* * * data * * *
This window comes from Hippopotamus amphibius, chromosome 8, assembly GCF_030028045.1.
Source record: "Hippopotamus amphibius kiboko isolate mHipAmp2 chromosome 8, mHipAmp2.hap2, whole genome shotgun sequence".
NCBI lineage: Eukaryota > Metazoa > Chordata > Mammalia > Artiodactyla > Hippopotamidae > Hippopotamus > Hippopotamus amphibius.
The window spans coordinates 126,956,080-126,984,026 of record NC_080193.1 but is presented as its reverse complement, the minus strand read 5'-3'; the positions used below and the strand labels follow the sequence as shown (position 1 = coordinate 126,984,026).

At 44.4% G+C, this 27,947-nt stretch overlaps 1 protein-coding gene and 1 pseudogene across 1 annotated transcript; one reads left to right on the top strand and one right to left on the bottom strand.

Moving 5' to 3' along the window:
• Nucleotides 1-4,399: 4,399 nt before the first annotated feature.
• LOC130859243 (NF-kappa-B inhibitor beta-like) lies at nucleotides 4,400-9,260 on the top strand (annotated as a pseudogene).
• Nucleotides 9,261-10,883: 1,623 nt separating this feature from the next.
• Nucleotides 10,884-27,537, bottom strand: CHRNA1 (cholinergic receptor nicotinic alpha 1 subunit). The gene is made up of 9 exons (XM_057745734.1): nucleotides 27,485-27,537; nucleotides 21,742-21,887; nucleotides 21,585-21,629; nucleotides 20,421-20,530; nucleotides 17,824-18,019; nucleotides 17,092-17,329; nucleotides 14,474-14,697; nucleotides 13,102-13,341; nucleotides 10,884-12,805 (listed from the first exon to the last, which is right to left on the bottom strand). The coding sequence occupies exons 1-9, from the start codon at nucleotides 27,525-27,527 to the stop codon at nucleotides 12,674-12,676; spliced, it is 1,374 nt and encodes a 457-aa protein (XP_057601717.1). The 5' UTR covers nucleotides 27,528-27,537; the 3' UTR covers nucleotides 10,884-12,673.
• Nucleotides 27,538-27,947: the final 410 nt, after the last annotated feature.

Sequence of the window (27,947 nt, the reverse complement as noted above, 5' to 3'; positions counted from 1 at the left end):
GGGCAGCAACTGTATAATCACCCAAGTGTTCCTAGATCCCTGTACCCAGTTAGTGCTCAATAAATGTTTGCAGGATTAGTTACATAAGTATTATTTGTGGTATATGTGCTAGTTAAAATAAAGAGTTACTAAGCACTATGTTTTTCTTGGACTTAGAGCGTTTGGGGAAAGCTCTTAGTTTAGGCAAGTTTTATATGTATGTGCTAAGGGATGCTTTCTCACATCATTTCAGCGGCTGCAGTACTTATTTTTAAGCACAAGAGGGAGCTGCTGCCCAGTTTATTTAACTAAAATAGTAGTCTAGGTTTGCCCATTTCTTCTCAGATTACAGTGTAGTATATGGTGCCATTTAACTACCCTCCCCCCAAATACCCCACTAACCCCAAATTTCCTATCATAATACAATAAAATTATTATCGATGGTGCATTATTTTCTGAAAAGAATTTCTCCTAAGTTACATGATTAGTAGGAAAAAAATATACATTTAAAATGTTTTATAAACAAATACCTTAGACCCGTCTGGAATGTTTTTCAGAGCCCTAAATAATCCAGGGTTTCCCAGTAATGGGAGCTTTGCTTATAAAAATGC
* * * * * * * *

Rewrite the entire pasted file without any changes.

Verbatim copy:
This window comes from Hippopotamus amphibius, chromosome 8, assembly GCF_030028045.1.
Source record: "Hippopotamus amphibius kiboko isolate mHipAmp2 chromosome 8, mHipAmp2.hap2, whole genome shotgun sequence".
NCBI lineage: Eukaryota > Metazoa > Chordata > Mammalia > Artiodactyla > Hippopotamidae > Hippopotamus > Hippopotamus amphibius.
The window spans coordinates 126,956,080-126,984,026 of record NC_080193.1 but is presented as its reverse complement, the minus strand read 5'-3'; the positions used below and the strand labels follow the sequence as shown (position 1 = coordinate 126,984,026).

At 44.4% G+C, this 27,947-nt stretch overlaps 1 protein-coding gene and 1 pseudogene across 1 annotated transcript; one reads left to right on the top strand and one right to left on the bottom strand.

Moving 5' to 3' along the window:
• Nucleotides 1-4,399: 4,399 nt before the first annotated feature.
• LOC130859243 (NF-kappa-B inhibitor beta-like) lies at nucleotides 4,400-9,260 on the top strand (annotated as a pseudogene).
• Nucleotides 9,261-10,883: 1,623 nt separating this feature from the next.
• Nucleotides 10,884-27,537, bottom strand: CHRNA1 (cholinergic receptor nicotinic alpha 1 subunit). The gene is made up of 9 exons (XM_057745734.1): nucleotides 27,485-27,537; nucleotides 21,742-21,887; nucleotides 21,585-21,629; nucleotides 20,421-20,530; nucleotides 17,824-18,019; nucleotides 17,092-17,329; nucleotides 14,474-14,697; nucleotides 13,102-13,341; nucleotides 10,884-12,805 (listed from the first exon to the last, which is right to left on the bottom strand). The coding sequence occupies exons 1-9, from the start codon at nucleotides 27,525-27,527 to the stop codon at nucleotides 12,674-12,676; spliced, it is 1,374 nt and encodes a 457-aa protein (XP_057601717.1). The 5' UTR covers nucleotides 27,528-27,537; the 3' UTR covers nucleotides 10,884-12,673.
• Nucleotides 27,538-27,947: the final 410 nt, after the last annotated feature.

Sequence of the window (27,947 nt, the reverse complement as noted above, 5' to 3'; positions counted from 1 at the left end):
GGGCAGCAACTGTATAATCACCCAAGTGTTCCTAGATCCCTGTACCCAGTTAGTGCTCAATAAATGTTTGCAGGATTAGTTACATAAGTATTATTTGTGGTATATGTGCTAGTTAAAATAAAGAGTTACTAAGCACTATGTTTTTCTTGGACTTAGAGCGTTTGGGGAAAGCTCTTAGTTTAGGCAAGTTTTATATGTATGTGCTAAGGGATGCTTTCTCACATCATTTCAGCGGCTGCAGTACTTATTTTTAAGCACAAGAGGGAGCTGCTGCCCAGTTTATTTAACTAAAATAGTAGTCTAGGTTTGCCCATTTCTTCTCAGATTACAGTGTAGTATATGGTGCCATTTAACTACCCTCCCCCCAAATACCCCACTAACCCCAAATTTCCTATCATAATACAATAAAATTATTATCGATGGTGCATTATTTTCTGAAAAGAATTTCTCCTAAGTTACATGATTAGTAGGAAAAAAATATACATTTAAAATGTTTTATAAACAAATACCTTAGACCCGTCTGGAATGTTTTTCAGAGCCCTAAATAATCCAGGGTTTCCCAGTAATGGGAGCTTTGCTTATAAAAATGC